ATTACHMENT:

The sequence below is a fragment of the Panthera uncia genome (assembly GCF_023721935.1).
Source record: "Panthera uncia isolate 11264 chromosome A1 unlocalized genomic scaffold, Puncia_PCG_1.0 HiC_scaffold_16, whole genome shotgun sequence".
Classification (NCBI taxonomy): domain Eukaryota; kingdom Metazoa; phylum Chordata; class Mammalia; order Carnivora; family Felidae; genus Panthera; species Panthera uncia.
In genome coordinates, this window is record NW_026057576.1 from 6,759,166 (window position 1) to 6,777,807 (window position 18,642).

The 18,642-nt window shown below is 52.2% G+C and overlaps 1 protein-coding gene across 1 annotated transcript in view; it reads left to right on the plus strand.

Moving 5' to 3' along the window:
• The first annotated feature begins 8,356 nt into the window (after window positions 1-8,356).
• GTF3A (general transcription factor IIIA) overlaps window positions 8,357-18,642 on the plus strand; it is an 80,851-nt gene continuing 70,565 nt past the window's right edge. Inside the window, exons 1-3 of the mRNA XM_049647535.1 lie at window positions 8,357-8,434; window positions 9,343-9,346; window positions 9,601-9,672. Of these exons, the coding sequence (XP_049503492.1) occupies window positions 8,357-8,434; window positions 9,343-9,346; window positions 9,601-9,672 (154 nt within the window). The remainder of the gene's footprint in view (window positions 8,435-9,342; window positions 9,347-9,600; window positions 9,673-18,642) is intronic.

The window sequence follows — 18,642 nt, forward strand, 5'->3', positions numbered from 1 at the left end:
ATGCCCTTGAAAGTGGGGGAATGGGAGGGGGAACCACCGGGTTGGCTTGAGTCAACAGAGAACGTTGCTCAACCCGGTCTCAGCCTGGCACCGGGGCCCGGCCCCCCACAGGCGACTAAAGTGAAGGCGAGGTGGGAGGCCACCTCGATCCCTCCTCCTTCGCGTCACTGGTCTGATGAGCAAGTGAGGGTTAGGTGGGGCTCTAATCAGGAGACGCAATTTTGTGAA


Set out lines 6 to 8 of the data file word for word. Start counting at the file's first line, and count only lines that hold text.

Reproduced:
Moving 5' to 3' along the window:
• The first annotated feature begins 8,356 nt into the window (after window positions 1-8,356).
• GTF3A (general transcription factor IIIA) overlaps window positions 8,357-18,642 on the plus strand; it is an 80,851-nt gene continuing 70,565 nt past the window's right edge. Inside the window, exons 1-3 of the mRNA XM_049647535.1 lie at window positions 8,357-8,434; window positions 9,343-9,346; window positions 9,601-9,672. Of these exons, the coding sequence (XP_049503492.1) occupies window positions 8,357-8,434; window positions 9,343-9,346; window positions 9,601-9,672 (154 nt within the window). The remainder of the gene's footprint in view (window positions 8,435-9,342; window positions 9,347-9,600; window positions 9,673-18,642) is intronic.